SEVENTEENTH TEAR On the 5th of January next, the FOURTH VOLUME of the " NEW SERIES " of the Scientific American will be commenced. In announcing the above fact, the publishers embrace the oppor. tunity to thank their old patrons and subscribers for the very liberal support they have hitherto extended to this journal; placing it, as they have, far beyond that of any other publication of the kind in the world, in point of circulation. The extent of the circulation evinces the popularity of the paper; and while our readers seem satisfied with the quantity and quality of matter they get in one year's numbers (comprising 832 pages and costing only $2), the publishers are determined to still improve the paper during the coming year. The Scientific American has the reputation, at home and abroad, of being the best weekly publication devoted to mechanical and industrial pursuits now published, and the publishers are determined fif labor and enterprise will do it) to keep up the reputation they have earned during the sixteen tears they have been connected with its publication. TO THE INVENTOR ! The Sciemtifio American is indispensable to every inventor, as it not only contains illustrated descriptions of nearly all the best inventions as they come out, but each number contains an official list of the claims of all the patents issued from the United States Patent Office during the week previous; thus giving a correct history of the progress of inventions in this country. We are also receiving, every week, the best scientific journals of Great Britain, France and Germany; thus placing in our possession all that is transpiring in mechanical science and art in those old countries. We shall continue to transfer to our columns copious extracts from these journals oi whatever we may deem of interest to our readers. TO THE MECHANIC AND MACHINIST ! No person engaged in any of the mechanical pursuits should think of " doing without " the Scientific American. It costs but four centa per week; every number contains from six to ten engravings of new machines and inventions, which cannot be found in any other publication. It is an established rule of the publishers to insert none but original engravings, and those of the first class in the art, drawn and engraved by experienced persons under their own supervision. TO THE CHKMIST AND ARCHITECT ! Chemists and architects will find the ScientifigAmerican a useful journal to them. All the new discoveriesin the science of chemistry are given in ite columns, and the interests of the architect and carpenter are not overlooked; but all the new inventions and discoveries appertaining to these pursuits are published from week to week. TO THE MILLWRIGHT AND MILL-OWNER! Useful and practical information appertaining to the interests of millwrights and mill-owners will be found published in the Scientifio Ameeioaw, which information they cannot possibly obtain from any other source. To this class the paper is specially recommended. TO THE PLANTER AND FARMER! Subjects in which planters and farmers are interested will be found discussed in the Scientific American ; most of the improvements in agricultural implements being illustrated in its columns. TO THE MAN OF LEISURE AND THE MAN OF SCIENCE ! Individuals of both these classes cannot fail tobe interested in the Scientific American, which contains the latest intelligence on all subjects appertaining to the arts and sciences, both practical and theoretical; all the latest discoveries and phenomena which come to our knowledge beingearlyrecorded therein. TO ALL WHO CAN REAdI Everyone who can read the English language, we believe, will be benefittedby subscribing for the Scientific MERiCAM,aRdreceiving its weekly visits; and while we depend upon all our old patrons renewing their own subperiptions, we would ask of each to send us one or more new names with his own. A single person has sent us as many as 160 mail subscribers, from one place, in a single year ! The publishers do not expect every one will do as much; but it the 3,500 subacribers, whose subscriptions expire with the present volume, will each send a single name with their own, they will confer a lasting obligation upon us, and they will be rewarded for it in the improvement we shall be enabled to make in the paper by thus in-creasing our receipts. The following are the TERMS. To mail subscribers : Two Dollars a Year, or One Dollar for Six Months. One Dollar pays for one complete volume of 416 pages ; two volumes comprise one year. The volumes commence on the first of Jahuaey and Jul,v. CLUB RATES. Five Copies, for Six Months...........................$4 Ten Copies, for Six Months...........................$8 Ten Copies, for Twelve Months.....................$15 Fifteen Copies for Twelve Months.........-........$22 Twenty Copies, for Twelve Months................$28 Forallclubs of Twenty and over, the yearly subscription is only $1 40. Namescan be sent in at different times and from different Post-officea. Specimen copie* will be sent gratis to any part of the country. Southern! Western and Canadian money or Post-office stamps taken at par for subscriptions. Canadian subscribers will pleape to remittwenty-shc cents extra on each year's subscription to pre-pay P0StaRe- MUNN & CO., Publishers, No. 37 PBrfcfoV, Nfei? York.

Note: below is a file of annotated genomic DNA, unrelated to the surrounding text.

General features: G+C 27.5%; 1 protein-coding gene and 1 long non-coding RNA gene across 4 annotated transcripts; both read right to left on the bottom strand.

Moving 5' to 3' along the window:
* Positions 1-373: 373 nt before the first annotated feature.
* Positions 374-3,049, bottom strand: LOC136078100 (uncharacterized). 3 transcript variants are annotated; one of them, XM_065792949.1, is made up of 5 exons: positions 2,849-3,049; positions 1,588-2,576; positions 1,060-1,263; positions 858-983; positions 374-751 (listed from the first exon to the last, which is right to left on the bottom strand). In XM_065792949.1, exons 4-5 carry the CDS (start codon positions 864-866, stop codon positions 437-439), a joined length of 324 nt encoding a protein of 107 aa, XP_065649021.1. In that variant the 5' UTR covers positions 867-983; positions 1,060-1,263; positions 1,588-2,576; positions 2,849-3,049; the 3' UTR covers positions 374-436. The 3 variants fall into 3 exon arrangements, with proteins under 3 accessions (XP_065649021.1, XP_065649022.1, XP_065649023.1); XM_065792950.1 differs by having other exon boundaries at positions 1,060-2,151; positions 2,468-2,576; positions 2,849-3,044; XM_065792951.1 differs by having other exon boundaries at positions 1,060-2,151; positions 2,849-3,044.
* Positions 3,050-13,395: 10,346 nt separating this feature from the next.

This article was originally published with the title "Prospectus of Scientific American" in Scientific American 3, 24new, 384 (December 1860)